Qualification programs for military service of new or modified explosive materials, such as those defined in NATO STANAG 4170, usually involve tests very similar to those applied in research and development described above, but carried out by independent national authorities. These programs also start with small-scale sensitivity tests (such as the BFH Series, FSKM 10 and XSPARK 10) and stability tests (such as DTA 552-Ex and STABIL VI).
Large-scale tests simulating real threats, such as cook-off, shock wave impact or intensive electrostatic discharge are also applied. Performance properties of various classes of EM are tested by the same methods as used in their research and development programs, discussed above.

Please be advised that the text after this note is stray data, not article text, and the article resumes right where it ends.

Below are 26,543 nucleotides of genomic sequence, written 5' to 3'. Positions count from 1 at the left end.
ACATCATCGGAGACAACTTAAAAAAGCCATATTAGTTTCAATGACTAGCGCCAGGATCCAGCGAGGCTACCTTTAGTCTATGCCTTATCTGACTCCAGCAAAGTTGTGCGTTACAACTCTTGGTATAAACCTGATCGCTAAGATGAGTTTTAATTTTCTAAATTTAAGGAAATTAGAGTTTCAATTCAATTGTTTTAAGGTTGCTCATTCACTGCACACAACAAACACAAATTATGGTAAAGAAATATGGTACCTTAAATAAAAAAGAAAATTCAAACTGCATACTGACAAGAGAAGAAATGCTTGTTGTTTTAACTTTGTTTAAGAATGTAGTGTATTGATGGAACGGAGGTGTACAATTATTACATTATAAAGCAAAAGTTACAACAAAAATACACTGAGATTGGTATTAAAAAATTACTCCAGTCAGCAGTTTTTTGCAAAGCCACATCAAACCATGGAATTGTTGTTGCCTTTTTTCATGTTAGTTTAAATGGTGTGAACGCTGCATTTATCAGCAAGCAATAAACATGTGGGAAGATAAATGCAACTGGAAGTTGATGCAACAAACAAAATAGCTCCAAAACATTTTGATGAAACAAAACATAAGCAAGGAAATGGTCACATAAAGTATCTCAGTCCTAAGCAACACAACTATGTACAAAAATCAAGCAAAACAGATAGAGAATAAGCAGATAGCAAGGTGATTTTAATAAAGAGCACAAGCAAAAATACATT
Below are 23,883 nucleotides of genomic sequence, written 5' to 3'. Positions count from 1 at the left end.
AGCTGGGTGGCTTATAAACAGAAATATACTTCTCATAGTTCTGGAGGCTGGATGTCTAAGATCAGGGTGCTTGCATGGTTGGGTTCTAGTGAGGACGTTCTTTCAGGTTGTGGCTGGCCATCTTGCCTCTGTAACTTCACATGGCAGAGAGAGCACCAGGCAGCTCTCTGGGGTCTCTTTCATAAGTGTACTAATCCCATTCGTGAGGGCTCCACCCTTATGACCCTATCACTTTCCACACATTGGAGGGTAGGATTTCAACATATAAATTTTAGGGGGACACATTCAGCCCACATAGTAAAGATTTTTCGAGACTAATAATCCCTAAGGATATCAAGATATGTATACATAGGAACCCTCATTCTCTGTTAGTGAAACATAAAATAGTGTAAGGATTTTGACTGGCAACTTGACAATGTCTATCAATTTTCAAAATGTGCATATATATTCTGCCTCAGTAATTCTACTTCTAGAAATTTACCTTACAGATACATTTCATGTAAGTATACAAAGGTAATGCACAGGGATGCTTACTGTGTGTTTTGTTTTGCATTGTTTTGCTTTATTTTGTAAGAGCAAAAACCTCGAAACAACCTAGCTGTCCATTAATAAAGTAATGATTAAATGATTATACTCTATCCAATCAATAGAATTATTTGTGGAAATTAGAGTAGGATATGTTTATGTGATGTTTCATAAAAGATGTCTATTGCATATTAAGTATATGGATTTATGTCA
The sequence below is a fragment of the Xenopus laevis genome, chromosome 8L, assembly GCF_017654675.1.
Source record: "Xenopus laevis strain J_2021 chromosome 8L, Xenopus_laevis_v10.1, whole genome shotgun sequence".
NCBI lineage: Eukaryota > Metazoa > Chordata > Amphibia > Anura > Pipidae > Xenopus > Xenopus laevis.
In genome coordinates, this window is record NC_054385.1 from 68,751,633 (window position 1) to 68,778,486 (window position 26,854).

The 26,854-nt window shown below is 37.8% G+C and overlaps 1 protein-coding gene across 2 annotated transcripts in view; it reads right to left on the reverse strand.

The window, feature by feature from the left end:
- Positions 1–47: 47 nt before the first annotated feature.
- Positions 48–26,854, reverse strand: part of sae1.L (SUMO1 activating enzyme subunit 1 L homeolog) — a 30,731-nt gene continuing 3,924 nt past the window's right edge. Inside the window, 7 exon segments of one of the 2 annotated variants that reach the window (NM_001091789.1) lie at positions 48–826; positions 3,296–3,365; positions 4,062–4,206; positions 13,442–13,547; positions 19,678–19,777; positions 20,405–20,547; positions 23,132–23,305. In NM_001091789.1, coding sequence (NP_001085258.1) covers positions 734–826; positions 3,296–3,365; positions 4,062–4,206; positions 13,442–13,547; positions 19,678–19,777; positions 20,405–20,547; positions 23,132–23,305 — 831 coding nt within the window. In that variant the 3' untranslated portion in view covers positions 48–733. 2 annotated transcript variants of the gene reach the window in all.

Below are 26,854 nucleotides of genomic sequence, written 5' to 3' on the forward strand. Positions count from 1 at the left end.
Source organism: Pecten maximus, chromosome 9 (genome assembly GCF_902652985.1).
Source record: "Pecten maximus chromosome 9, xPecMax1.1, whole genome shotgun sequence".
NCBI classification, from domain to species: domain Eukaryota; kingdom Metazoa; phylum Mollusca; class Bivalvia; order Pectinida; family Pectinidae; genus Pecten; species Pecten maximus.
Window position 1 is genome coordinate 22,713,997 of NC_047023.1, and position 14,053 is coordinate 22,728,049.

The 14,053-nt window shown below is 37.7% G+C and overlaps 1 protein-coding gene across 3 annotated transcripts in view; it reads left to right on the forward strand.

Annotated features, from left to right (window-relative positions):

Qualification programs put more stress on the comparative assessment of the new or modified EM with results obtained from standard EM with proven suitability and reliability in a long-term service, which can reach dozens of years in very harsh environmental conditions. This is why qualification programs involve artificial ageing tests (using e.g. HBA heating blocks) and repeated sensitivity, stability and performance testing of aged samples to prove that the EM can keep their safety and suitability properties for their whole service life. The testing is also carried out at application temperature limits causing the highest stress to the explosive materials to confirm their safety and suitability at these edge conditions.